Democratic Convention 2016 Day 1: Speakers, Schedule and What to Expect From Clinton
This year's Democratic National Convention kicked off unceremoniously with an unprecedented email leak which led the Democratic National Committee's chair, Florida Rep. Deborah Wasserman, to resign her post.
But while the DNC may have taken an unexpected stumble at the start, the show must go on. On Monday, Hillary Clinton will take the first step toward solidifying her standing as the party's presidential nominee at the Wells Fargo Center in Philadelphia, Pennsylvania, representing the peak of her robust political career.
Here's what's on tap.
Though Monday's events officially begin at 4 p.m. Eastern, news channels won't begin their live coverage until around 10 p.m., when the day's headlining speakers will take the stage.
According to NJ.com, Monday's big names include politicians like Iowa Senate Majority Leader Mike Gronstal, Oregon Sen. Jeff Merkley, California Rep. Linda Sanchez and New Jersey Sen. Cory Booker, rounding off the night with former Democratic candidate Bernie Sanders and first lady Michelle Obama.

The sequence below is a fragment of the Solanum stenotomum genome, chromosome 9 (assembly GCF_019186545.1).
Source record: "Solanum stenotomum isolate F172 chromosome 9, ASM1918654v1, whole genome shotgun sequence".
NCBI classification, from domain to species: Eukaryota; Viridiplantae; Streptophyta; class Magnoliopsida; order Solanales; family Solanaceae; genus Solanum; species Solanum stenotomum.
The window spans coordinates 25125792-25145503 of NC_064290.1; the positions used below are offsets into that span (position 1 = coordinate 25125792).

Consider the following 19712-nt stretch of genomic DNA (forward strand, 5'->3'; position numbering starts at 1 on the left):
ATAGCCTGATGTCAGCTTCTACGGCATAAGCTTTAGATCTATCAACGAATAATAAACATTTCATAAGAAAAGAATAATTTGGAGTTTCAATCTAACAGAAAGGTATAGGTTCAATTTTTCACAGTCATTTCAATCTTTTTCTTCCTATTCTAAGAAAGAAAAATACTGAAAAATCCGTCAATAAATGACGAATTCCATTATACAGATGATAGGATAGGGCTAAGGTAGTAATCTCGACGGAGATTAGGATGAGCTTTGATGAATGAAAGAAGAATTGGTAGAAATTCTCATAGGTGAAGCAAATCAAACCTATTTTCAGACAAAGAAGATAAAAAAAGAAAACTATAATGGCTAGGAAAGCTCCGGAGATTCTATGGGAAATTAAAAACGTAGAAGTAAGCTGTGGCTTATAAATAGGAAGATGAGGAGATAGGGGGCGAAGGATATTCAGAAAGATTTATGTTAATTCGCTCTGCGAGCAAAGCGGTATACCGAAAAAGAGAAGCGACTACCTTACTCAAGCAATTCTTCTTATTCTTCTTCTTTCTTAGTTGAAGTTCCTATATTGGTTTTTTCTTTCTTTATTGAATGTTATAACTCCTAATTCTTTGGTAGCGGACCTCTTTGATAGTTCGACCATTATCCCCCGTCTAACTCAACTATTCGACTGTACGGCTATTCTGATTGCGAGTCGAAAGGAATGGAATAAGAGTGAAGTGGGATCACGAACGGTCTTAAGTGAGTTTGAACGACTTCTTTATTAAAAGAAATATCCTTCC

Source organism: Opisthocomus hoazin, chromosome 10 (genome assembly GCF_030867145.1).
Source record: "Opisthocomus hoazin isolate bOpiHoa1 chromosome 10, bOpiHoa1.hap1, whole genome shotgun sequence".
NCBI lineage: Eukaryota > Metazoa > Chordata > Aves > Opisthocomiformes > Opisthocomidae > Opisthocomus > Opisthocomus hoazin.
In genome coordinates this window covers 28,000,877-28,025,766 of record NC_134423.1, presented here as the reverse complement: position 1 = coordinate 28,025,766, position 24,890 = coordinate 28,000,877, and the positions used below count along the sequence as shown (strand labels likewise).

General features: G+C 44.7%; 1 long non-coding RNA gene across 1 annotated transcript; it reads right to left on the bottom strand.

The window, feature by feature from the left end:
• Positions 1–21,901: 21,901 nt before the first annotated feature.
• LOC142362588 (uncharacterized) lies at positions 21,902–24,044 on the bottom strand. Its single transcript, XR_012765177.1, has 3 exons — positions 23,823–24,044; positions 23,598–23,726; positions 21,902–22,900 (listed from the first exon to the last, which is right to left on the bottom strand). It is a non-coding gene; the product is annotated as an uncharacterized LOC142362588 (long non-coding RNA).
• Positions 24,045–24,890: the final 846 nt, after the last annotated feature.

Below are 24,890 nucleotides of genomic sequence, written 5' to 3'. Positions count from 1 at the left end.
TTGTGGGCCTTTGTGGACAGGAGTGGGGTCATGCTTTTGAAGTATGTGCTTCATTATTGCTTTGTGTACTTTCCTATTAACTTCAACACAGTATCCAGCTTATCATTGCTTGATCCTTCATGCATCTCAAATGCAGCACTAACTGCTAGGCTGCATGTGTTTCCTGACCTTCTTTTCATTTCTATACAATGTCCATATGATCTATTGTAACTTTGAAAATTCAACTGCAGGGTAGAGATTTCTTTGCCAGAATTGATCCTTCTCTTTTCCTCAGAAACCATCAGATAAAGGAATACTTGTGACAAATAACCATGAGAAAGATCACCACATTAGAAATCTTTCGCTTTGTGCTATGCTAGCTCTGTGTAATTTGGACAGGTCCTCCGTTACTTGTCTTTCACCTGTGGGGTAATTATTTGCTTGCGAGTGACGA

Monday night's theme is "United Together," serving up a host of speakers poised to combat what many saw as a divisive message from Donald Trump's campaign with one of hope and unity.
While the Republican National Convention's opening day heard from relatives of victims who had been killed by undocumented immigrants, other DNC day 1 speakers include Karla Ortiz, who's a U.S. citizen, and her undocumented mother, Francisca and Astrid Silva, an undocumented immigrant who came to the U.S. as a child. Overall, viewers can expect to see the Clinton campaign take a hardline stance against Trump, especially for the sake of voters who are wary of both Trump and Clinton with regards to issues affecting people of color.
Michelle Obama is slated toward the end of the evening, reportedly followed by Massachusetts Sen. Elizabeth Warren, whose been called Clinton's "attack dog" when it comes to all things Trump.
Most anticipated on Monday night is Sanders, who the DNC spurned in now-public email exchanges where committee officials plotted to undermine his campaign. Though Sanders, who's already endorsed Clinton, isn't expected to pull a Ted Cruz, the world is watching to see if the Vermont Senator will react to the committee's attempts to sabotage him.
However, chances are slim anyone will go off script: With turmoil plaguing the Democratic party after this weekend's email hack, speakers will likely stick to a message of party unity, a task they perhaps once thought was only a problem for this year's GOP.